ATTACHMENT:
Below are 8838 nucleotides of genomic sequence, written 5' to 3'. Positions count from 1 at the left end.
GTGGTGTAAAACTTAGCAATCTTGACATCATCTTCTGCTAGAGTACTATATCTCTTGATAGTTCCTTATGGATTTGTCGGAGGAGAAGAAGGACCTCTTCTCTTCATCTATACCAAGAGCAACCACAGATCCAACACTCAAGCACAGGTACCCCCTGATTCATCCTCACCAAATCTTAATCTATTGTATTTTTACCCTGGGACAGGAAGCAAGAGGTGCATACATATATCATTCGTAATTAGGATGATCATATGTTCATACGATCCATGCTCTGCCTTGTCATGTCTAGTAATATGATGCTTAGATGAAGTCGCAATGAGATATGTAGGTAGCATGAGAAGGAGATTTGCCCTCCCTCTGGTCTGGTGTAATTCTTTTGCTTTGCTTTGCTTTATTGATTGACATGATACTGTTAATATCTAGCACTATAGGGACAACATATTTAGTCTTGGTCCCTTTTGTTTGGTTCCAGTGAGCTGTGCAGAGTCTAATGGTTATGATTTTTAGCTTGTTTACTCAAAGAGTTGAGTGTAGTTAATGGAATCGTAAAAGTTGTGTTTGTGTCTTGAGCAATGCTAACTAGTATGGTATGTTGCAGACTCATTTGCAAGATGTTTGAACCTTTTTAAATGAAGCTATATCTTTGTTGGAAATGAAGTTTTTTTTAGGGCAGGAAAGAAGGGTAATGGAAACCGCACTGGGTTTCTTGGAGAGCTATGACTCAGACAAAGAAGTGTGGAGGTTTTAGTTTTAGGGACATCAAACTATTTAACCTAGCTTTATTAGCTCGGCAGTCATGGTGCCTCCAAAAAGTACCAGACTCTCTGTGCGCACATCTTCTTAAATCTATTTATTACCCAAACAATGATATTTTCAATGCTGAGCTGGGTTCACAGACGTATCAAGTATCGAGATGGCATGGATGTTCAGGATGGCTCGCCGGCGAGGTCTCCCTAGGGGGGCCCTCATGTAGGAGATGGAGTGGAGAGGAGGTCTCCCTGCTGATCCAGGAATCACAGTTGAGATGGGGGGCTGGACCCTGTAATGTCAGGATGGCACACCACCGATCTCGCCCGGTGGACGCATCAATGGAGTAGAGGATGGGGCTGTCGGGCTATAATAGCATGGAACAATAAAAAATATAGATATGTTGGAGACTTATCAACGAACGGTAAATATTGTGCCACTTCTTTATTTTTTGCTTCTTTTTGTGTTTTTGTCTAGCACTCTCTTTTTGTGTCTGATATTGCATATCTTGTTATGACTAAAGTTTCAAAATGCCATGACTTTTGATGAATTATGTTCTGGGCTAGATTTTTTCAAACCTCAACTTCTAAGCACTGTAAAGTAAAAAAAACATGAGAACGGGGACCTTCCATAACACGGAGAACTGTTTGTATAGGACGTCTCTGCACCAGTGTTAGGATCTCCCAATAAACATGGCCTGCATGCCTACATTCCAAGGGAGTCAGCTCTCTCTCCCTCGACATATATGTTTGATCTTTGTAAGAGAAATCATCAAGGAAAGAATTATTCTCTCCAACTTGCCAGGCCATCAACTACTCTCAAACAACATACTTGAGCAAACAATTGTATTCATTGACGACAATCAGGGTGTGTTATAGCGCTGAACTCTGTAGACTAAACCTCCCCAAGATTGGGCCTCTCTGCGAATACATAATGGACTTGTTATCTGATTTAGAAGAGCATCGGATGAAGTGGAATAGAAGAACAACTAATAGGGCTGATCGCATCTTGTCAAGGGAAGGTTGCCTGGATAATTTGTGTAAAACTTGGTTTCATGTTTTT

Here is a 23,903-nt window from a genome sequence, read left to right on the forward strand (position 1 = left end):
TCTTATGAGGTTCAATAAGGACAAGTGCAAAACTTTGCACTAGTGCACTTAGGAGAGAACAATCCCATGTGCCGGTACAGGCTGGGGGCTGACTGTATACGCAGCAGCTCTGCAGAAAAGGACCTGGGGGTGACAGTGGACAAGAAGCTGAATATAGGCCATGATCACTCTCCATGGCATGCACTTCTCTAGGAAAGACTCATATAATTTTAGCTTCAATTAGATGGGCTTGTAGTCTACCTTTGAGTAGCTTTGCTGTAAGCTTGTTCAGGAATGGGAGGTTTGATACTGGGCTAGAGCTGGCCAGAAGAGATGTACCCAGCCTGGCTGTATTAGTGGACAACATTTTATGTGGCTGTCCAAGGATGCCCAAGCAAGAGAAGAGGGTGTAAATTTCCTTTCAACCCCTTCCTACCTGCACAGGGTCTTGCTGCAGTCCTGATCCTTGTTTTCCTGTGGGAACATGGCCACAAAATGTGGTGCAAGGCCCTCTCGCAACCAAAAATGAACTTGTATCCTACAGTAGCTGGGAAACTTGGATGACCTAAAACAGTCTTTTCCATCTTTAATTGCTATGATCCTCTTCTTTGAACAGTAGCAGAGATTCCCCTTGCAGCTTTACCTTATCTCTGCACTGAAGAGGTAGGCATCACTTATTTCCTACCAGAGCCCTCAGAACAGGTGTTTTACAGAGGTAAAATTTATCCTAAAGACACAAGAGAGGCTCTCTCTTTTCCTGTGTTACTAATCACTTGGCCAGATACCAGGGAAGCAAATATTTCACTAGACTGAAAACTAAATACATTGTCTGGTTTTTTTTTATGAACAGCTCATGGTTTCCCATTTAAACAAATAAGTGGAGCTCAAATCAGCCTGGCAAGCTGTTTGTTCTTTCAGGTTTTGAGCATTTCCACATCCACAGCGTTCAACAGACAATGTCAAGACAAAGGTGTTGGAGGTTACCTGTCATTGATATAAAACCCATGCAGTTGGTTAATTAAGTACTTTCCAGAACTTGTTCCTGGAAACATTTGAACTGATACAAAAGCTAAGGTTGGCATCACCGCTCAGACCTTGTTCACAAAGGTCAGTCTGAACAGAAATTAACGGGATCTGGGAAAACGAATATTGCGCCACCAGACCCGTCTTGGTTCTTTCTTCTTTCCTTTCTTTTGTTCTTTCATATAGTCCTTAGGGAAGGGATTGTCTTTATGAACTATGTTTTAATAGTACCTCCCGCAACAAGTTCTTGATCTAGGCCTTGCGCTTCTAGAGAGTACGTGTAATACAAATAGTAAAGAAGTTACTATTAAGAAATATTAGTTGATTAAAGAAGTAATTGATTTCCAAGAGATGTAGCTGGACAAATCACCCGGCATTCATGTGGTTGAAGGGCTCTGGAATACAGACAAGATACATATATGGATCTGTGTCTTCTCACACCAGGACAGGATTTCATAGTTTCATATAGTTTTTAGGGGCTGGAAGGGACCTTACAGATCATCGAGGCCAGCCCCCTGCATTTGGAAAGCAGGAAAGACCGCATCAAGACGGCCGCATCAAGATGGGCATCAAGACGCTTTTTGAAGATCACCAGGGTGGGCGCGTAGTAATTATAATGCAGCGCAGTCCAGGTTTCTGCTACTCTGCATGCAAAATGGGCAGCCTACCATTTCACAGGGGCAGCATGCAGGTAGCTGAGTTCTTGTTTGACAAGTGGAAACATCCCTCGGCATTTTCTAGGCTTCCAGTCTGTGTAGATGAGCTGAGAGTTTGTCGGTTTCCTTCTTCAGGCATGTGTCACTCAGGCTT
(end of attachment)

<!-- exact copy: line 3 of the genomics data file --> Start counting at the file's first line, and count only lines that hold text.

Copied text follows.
Here is a 23,903-nt window from a genome sequence, read left to right on the forward strand (position 1 = left end):